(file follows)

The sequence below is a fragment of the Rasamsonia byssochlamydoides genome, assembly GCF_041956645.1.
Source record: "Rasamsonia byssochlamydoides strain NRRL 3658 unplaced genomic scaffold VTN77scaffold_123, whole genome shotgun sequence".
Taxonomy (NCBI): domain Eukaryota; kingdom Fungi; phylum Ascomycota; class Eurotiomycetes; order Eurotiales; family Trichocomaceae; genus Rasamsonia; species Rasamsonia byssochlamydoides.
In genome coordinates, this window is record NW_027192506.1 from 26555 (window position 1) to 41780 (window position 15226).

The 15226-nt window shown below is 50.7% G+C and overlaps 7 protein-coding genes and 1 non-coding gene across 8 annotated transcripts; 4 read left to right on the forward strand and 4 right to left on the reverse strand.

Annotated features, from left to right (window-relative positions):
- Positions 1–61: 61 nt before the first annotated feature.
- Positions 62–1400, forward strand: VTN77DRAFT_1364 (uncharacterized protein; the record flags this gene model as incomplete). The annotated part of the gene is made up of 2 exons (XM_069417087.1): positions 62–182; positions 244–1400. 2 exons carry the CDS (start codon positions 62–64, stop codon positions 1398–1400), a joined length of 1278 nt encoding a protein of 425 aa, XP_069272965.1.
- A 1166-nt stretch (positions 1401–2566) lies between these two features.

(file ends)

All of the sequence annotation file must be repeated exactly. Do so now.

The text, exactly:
The sequence below is a fragment of the Rasamsonia byssochlamydoides genome, assembly GCF_041956645.1.
Source record: "Rasamsonia byssochlamydoides strain NRRL 3658 unplaced genomic scaffold VTN77scaffold_123, whole genome shotgun sequence".
Taxonomy (NCBI): domain Eukaryota; kingdom Fungi; phylum Ascomycota; class Eurotiomycetes; order Eurotiales; family Trichocomaceae; genus Rasamsonia; species Rasamsonia byssochlamydoides.
In genome coordinates, this window is record NW_027192506.1 from 26555 (window position 1) to 41780 (window position 15226).

The 15226-nt window shown below is 50.7% G+C and overlaps 7 protein-coding genes and 1 non-coding gene across 8 annotated transcripts; 4 read left to right on the forward strand and 4 right to left on the reverse strand.

Annotated features, from left to right (window-relative positions):
- Positions 1–61: 61 nt before the first annotated feature.
- Positions 62–1400, forward strand: VTN77DRAFT_1364 (uncharacterized protein; the record flags this gene model as incomplete). The annotated part of the gene is made up of 2 exons (XM_069417087.1): positions 62–182; positions 244–1400. 2 exons carry the CDS (start codon positions 62–64, stop codon positions 1398–1400), a joined length of 1278 nt encoding a protein of 425 aa, XP_069272965.1.
- A 1166-nt stretch (positions 1401–2566) lies between these two features.